Trial By Error: BBC’s Problematic Coverage of New Long COVID Study

By David Tuller, DrPH

Since the start of the coronavirus pandemic, suggesting an equivalence between COVID-19 and influenza has been a consistent approach among those seeking to downplay the current situation. So it’s not surprising to see something similar happen with comparisons between Long COVID and the delayed recovery some people experience after an acute bout of the flu. The BBC has just provided an excellent example of how this framing can appear to minimize the significance of Long COVID.

An article in PLoS Medicine, published on September 28th, offered a look at Long COVID symptoms based on data from US electronic health records. The study, called Incidence, co-occurrence, and evolution of long-COVID features: A 6-month retrospective cohort study of 273,618 survivors of COVID-19,” tracked nine key symptom clusters: “breathing difficulties/breathlessness, fatigue/malaise, chest/throat pain, headache, abdominal symptoms, myalgia, other pain, cognitive symptoms, and anxiety/depression.”

The investigators found that 37% reported one or more symptoms during the third and sixth months following their COVID-19 diagnosis, among lots of other interesting data. In addition they compared similar symptoms among a cohort of people who had suffered from influenza. According to the abstract, “all 9 features were more frequently reported after COVID-19 than after influenza,” “co-occurred more commonly,” and “formed a more interconnected network.”

The study was conducted by investigators from the Oxford University psychiatry department. That’s a bit of a surprise, given that Professor Michael Sharpe, himself an Oxford psychiatrist, has blamed the many reports of Long COVID on the dissemination of other reports about people with Long COVID, a theory he demonstrated early this year at an insurance industry seminar by citing a Guardian article on Long COVID as likely to have triggered subsequent reports of Long COVID. (The author, columnist George Monbiot, promptly responded with another column titled “Apparently just by talking about it, I’m super-spreading long Covid.”)

Although the new study documented that a great many people are reporting symptoms that fall under the Long COVID rubric, the BBC apparently decided the study was actually about influenza. Here’s the headline of the article on the BBC website: “People also suffer ‘long flu’, study shows.” And here’s the first sentence: “People who have fallen ill with flu can suffer long-term symptoms in a similar way to long Covid, a study suggests.”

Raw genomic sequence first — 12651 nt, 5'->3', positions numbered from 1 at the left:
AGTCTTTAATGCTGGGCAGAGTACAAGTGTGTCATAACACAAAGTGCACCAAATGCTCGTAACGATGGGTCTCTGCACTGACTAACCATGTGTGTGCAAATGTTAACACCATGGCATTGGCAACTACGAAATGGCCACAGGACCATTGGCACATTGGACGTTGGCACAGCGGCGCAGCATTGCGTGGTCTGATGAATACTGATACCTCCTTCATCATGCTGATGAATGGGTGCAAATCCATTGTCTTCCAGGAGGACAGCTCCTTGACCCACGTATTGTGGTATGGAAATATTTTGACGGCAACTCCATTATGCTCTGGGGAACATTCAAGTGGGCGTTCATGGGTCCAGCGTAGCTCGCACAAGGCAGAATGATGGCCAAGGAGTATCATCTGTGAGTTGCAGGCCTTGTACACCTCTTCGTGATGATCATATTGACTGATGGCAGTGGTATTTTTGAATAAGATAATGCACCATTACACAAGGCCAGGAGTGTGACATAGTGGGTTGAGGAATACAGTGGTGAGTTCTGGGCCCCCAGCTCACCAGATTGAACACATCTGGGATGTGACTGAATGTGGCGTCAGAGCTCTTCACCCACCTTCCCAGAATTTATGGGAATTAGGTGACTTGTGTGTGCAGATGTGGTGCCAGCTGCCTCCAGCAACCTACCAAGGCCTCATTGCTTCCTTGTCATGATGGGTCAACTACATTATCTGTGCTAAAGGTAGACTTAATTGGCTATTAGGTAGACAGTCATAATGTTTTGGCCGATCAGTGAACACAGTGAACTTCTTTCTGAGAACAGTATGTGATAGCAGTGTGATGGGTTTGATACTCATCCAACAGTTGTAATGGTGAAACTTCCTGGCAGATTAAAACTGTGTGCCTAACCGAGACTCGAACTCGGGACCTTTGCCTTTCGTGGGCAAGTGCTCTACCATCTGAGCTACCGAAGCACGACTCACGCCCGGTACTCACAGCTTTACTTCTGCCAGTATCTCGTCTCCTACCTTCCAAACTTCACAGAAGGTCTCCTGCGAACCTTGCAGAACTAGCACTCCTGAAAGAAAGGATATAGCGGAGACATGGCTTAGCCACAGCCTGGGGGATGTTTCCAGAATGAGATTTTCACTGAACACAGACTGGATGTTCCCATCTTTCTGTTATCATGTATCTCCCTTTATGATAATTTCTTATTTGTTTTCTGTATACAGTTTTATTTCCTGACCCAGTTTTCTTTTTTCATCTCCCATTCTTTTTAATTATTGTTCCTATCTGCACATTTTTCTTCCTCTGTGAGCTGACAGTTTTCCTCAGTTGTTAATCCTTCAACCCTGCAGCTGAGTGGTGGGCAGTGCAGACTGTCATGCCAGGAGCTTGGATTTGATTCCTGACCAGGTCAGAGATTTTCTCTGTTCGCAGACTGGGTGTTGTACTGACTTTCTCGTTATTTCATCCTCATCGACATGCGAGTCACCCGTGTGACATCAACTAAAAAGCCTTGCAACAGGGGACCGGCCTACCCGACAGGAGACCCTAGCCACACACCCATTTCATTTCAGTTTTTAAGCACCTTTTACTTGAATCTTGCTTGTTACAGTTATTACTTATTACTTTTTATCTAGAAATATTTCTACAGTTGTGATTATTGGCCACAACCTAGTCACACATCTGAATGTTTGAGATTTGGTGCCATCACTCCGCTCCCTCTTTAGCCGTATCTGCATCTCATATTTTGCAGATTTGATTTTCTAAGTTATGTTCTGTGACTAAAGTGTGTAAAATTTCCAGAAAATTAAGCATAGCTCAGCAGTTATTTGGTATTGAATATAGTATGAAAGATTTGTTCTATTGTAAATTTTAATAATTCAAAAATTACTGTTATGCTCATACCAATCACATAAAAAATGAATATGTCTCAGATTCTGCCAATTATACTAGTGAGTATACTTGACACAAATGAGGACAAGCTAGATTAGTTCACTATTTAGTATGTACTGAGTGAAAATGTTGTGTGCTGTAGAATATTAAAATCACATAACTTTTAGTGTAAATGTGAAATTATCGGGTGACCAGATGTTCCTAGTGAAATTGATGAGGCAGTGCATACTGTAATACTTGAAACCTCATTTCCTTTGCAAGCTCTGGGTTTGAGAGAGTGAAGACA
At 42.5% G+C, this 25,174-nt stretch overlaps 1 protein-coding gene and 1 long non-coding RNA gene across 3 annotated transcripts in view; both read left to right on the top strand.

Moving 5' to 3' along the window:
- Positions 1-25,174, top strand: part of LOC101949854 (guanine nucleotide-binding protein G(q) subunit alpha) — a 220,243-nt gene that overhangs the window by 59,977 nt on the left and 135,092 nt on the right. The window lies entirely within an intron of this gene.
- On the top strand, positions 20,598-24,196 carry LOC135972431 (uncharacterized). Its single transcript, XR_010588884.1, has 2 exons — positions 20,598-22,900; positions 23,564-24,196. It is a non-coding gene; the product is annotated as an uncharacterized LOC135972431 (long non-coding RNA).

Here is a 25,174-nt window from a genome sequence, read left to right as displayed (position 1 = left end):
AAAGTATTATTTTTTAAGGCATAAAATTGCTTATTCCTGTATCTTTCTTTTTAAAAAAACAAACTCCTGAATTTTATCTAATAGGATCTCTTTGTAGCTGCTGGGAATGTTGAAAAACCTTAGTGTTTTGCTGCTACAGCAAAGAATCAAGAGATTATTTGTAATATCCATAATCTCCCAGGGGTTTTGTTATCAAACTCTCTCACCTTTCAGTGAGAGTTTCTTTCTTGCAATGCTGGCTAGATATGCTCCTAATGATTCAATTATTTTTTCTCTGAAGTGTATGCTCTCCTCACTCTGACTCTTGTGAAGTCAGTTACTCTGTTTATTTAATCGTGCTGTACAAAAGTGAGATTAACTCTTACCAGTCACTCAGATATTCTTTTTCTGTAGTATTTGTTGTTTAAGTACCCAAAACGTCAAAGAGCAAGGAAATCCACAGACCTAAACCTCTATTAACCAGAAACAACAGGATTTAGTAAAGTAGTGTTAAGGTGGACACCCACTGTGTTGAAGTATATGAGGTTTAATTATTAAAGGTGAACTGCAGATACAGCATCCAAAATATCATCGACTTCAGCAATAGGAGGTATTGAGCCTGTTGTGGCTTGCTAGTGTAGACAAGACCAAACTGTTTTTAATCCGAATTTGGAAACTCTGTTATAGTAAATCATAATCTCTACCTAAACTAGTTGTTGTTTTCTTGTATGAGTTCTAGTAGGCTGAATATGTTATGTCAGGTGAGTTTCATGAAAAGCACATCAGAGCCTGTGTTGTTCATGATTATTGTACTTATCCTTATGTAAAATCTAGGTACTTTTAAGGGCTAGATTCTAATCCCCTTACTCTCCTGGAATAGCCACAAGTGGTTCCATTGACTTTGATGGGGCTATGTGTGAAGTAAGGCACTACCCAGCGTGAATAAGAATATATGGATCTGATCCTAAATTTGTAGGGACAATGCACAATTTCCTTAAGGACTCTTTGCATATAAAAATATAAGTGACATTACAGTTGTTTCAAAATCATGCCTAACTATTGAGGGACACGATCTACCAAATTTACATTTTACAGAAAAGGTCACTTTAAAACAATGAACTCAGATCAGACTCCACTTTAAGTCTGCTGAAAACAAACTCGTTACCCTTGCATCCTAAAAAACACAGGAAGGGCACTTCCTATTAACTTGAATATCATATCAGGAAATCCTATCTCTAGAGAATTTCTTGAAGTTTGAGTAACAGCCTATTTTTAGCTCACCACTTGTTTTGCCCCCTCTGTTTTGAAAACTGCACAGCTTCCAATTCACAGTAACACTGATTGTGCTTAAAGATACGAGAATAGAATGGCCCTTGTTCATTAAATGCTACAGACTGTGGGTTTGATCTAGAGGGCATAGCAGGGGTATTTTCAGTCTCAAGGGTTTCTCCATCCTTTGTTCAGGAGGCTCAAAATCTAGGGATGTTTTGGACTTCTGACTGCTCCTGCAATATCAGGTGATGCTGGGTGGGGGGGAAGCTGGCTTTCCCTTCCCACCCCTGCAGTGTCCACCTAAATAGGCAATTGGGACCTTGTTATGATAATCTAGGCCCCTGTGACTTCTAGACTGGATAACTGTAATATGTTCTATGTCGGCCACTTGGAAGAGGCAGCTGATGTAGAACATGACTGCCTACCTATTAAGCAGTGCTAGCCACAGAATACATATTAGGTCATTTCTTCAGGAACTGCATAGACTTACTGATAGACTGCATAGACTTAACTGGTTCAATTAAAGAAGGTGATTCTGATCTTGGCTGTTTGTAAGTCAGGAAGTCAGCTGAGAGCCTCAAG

The headline and sub-head aren’t inaccurate. They’re just beside the point, or at least beside the main point, since influenza was a secondary aspect of the study. The study suggested that the higher rates of Long COVID reports compared to “long flu” could relate to greater public awareness and other factors. But the investigators concluded, as the BBC article itself noted, that “it was likely persistent symptoms were more common for Covid than flu.” Although the study did not examine or speculate about causation or mechanism, the findings certainly suggest that Long COVID is a “thing” and not a “myth,” as two recent Long COVID “denialist” articles argued. (I wrote about them here.)

And yet the BBC chose to quote two of the investigators about their opinions regarding post-flu symptoms, not Long COVID. To be clear, I don’t hold the investigators responsible for this, given that we have no idea what else they might have told the BBC. These are the quotes that made it into the published version. (Also, in an actual error, the BBC claimed that both groups of patients contained just over 100,000 people–but this is true only of the flu cohort, since the Long COVID sample contained more than twice as many individuals. )

Professor Paul Harrison, for example, declared that “many of us who have experienced flu know how you don’t always feel completely better as quickly as you’ve been hoping or expecting to.” Max Taquet, another investigator, said that “long-term symptoms from flu have probably been overlooked before.”

It is hard to deny that long-term symptoms from flu have “probably been overlooked before.” And it should be hoped that Long COVID has educated clinicians to be more alert for the possibility of such complications among influenza patients going forward. But the world is dealing with Long COVID now. That’s what the BBC should have prioritized here. It should not have spun this research as an influenza study.

Dr Nisreen Alwan, an associate professor of public health at the University of Southampton and a Long COVID patient who has been active in drawing attention to the condition, tweeted her dismayed response to the headline indicating that “people also suffer ‘long flu’”:

“Of course, they do,” she tweeted. “We knew that! But we’re living in a covid pandemic not a flu pandemic. This means loads of infections in the population in a short time generating huge disability. Saying but it also happens with flu is irrelevant to prevention policy.”

And she further tweeted this: “Now the existence of postviral illness following viruses other than covid will be used to minimise and dismiss the importance of preventing #LongCovid rather than saying actually LC has made us realise how neglected postviral illnesses have been. It’s another really bad spin.”

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